1. Sounds like I most definitely need to go back and read this as an adult. Having it forced on us in high school really made me block out all of it. Seriously, all I remember is Lake Okeechobee.

    Like

    March 5, 2014
    • Amazing how high school English has that affect. I always “thought” I hated The Scarlet Letter until I reread it as an adult.

      Like

      March 5, 2014
      • Haahaa now that one I don’t know about. I’ve read other Hawthorne since I’ve grown up and I wasn’t impressed. I plan to go back and read those books from high school at some point and that one is included!

        Like

        March 5, 2014
  2. peachyperspectivve #

    This is one I will definitely add to my list. Why? Because it doesn’t sound totally depressing like most of these books.

    Like

    March 5, 2014
    • It’s the truth. The situations in the book are not always happy ones, but the emotional state of Janie at the end, when she feels like she finally knows her place in the universe–that is some powerful, life-affirming stuff.

      Like

      March 10, 2014
  3. Rabies is always a lowlight.

    Like

    March 5, 2014
  4. I hated this book the first time I read it, but now it’s one of my favorites. The dialogue is a little confusing but helps you hear the characters’ voices once you get used to it.

    Like

    March 5, 2014
  5. deweydecimalsbutler #

    I love love love this book, and it’s one that is also a joy to teach (not always the case), and I don’t think I’ve ever had a student not like this book. And you’re right, Hurston’s writing is beyond anything I can compare. My best phrase for her is that she writes in verse-prose. So glad you liked it. I wrote on it early on in my own blog because of how much I liked it. I’d love to hear your thoughts on it. Feel free to take a look if you want. There are spoilers, though, for those who have yet to read it.

    Like

    March 5, 2014
  6. One of my favorite books! And it only gets better the more I read it!

    Like

    March 5, 2014
  7. It’s on my list. Thank you. Hug.

    Like

    March 5, 2014
  8. Awesome! On my list. Great Review!

    Like

    March 5, 2014
  9. Well said all around. Part of what Hurston celebrated and promoted as a cultural treasure was the beauty of all our mother tongues (those regional/cultural dialects of English we learned from our mothers/parents). For an African American during her life, celebration of a non-Standard American English was heresy, both to the dominant White culture and to African American leaders who were promoting their own legitimate agendas of proving intellectual equality through use of SAE (as a result of which they felt Hurston to be feeding stereotypes and hurting the civil rights cause as they were championing it.) Toni Morrison maybe has best carried that linguistic celebration forward through her novels. Contemporary rap and R&B music also works in this area, most ardently embraced by teenage often Caucasian culture. For many, modern language evolution in all its permutations is appalling or confusing. Certainly there is no small grain of bias in those reactions or a nostalgia for a fictitious time when language was stable and uniform. Hurston seemed to be a tough cookie against her critics. She moved forward with dignity, saying it best perhaps in her famous lines “Sometimes, I feel discriminated against, but it does not make me angry. It merely astonishes me. How can any deny themselves the pleasure of my company? It’s beyond me.” She would definitely be one with whom hoisting a few brews would have been excellent.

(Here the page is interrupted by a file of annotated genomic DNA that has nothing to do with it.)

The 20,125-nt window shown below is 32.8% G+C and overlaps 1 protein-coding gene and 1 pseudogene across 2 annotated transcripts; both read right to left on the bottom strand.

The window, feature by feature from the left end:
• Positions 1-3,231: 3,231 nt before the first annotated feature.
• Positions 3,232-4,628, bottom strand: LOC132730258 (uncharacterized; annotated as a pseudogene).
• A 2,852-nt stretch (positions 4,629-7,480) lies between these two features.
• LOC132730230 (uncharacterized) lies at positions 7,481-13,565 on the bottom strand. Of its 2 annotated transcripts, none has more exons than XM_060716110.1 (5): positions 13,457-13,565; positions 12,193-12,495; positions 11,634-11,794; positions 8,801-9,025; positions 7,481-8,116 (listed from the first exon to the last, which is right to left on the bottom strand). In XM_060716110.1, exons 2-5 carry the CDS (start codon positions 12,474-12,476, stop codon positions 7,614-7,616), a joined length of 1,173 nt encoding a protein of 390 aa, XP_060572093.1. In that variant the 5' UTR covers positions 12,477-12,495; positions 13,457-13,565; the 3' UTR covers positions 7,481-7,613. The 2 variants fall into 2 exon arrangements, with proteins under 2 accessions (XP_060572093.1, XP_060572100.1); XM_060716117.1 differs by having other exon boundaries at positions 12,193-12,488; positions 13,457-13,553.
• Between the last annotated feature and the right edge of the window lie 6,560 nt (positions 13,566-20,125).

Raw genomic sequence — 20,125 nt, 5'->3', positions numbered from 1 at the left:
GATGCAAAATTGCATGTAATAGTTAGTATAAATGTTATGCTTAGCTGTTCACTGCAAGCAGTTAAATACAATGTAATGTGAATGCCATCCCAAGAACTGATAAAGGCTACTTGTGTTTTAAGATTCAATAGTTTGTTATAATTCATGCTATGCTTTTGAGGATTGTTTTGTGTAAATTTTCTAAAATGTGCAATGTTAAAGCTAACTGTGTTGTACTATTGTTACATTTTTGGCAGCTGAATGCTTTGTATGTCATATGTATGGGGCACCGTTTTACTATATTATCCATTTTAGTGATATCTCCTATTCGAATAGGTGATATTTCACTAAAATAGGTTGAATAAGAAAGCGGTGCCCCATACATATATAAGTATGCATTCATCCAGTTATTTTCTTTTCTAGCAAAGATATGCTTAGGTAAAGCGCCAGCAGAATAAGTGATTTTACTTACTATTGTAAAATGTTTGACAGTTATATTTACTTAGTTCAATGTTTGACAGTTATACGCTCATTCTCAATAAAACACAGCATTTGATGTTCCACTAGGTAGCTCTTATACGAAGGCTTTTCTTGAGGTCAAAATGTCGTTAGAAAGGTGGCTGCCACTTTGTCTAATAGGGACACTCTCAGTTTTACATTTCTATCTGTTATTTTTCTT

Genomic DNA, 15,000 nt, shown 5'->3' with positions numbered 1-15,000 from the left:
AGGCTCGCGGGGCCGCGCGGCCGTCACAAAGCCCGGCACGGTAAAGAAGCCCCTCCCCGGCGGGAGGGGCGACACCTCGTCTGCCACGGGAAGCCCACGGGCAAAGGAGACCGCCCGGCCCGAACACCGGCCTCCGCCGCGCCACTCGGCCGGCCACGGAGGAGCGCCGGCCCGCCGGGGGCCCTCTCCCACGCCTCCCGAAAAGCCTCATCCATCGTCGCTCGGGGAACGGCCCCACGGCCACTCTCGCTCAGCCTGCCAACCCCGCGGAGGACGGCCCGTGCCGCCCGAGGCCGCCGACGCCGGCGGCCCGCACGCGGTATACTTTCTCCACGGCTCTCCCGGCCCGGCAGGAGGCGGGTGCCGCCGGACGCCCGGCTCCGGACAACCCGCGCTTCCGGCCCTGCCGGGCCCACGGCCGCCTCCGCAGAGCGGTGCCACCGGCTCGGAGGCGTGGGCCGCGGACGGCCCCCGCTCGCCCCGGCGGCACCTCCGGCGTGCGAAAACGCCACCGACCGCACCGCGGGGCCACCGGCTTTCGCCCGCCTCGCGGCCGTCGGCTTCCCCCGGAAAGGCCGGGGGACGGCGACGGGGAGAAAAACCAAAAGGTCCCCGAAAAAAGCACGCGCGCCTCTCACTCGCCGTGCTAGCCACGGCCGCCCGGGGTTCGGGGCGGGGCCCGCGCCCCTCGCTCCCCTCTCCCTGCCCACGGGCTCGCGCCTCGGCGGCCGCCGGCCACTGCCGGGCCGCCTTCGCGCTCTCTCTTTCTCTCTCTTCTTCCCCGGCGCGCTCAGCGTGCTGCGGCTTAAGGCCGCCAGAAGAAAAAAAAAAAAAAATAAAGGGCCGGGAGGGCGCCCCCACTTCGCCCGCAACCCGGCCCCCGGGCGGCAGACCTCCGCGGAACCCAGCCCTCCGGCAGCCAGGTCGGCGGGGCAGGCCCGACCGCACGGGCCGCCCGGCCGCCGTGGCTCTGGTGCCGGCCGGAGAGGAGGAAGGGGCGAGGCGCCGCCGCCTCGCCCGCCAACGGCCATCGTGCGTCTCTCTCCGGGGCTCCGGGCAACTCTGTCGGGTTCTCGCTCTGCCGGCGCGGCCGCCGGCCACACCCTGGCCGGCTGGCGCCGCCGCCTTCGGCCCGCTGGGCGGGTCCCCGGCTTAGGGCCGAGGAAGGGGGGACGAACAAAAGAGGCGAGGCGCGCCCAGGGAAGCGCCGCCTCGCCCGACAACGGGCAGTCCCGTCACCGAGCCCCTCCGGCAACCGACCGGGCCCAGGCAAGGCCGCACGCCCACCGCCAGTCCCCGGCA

Like

    March 5, 2014
  10. It will be on my list of “to read SOON”. Thank you for that well-written and amazing review.

    Like

    March 5, 2014
  11. Great review. One of the bonuses of reading a great writing is our writing improves.

    Like

    March 5, 2014
  12. A most excellent review. I love her writing.

    Like

    March 5, 2014
  13. And this is why Their Eyes Were Watching God is one of my favorite books of all time. It is, quite simply, marvelous.

    Like

    March 5, 2014
  14. Love this book – and to be honest, I think the rabies might have been my favorite part. It was the poetic irony of the tragedy, I think. Either that, or I just think it would be funny if “rabies” became one of your most popular tags.

    Like

    March 5, 2014
    • Yes, the rabies is just so unexpected. Out of everything that happens to them…and rabies?

      Like

      March 12, 2014
  15. I’m convinced. I’m going to have to read this book as well.

    Like

    March 6, 2014
  16. This is one of my favorites. First read it in High School, but did not get to appreciate it until read it in College.

    Like

    March 6, 2014
  17. Couldn’t agree more. This novel had such an impact on me when I first read it – it is so packed with beauty, lyricism, human pain, and hope.

    Like

    March 8, 2014
  18. yourgirlsbf #

    Her writing is absolutely breathtaking, I’ll definitely be checking this out in the summertime. Thank you so much for sharing such beautiful pieces of work, you’re doing so many people a wonderful favour. I wanted to send this to you in a personal message but I’m not sure how, so my apologies ahead of time: I think there may be a minor typo in one of your sentences, “A group is huddle <—- (did you mean "huddleD"??) in an abandoned home, waiting out a hurricane, measuring “their puny might against [God’s].”"

    Cheers!

    Like

    March 11, 2014
    • Yep! Fixed it. Her writing is breathtaking, isn’t it?

      Like

      March 12, 2014
  19. i hated that book. then again, i had to read it for school

    Like

    March 19, 2014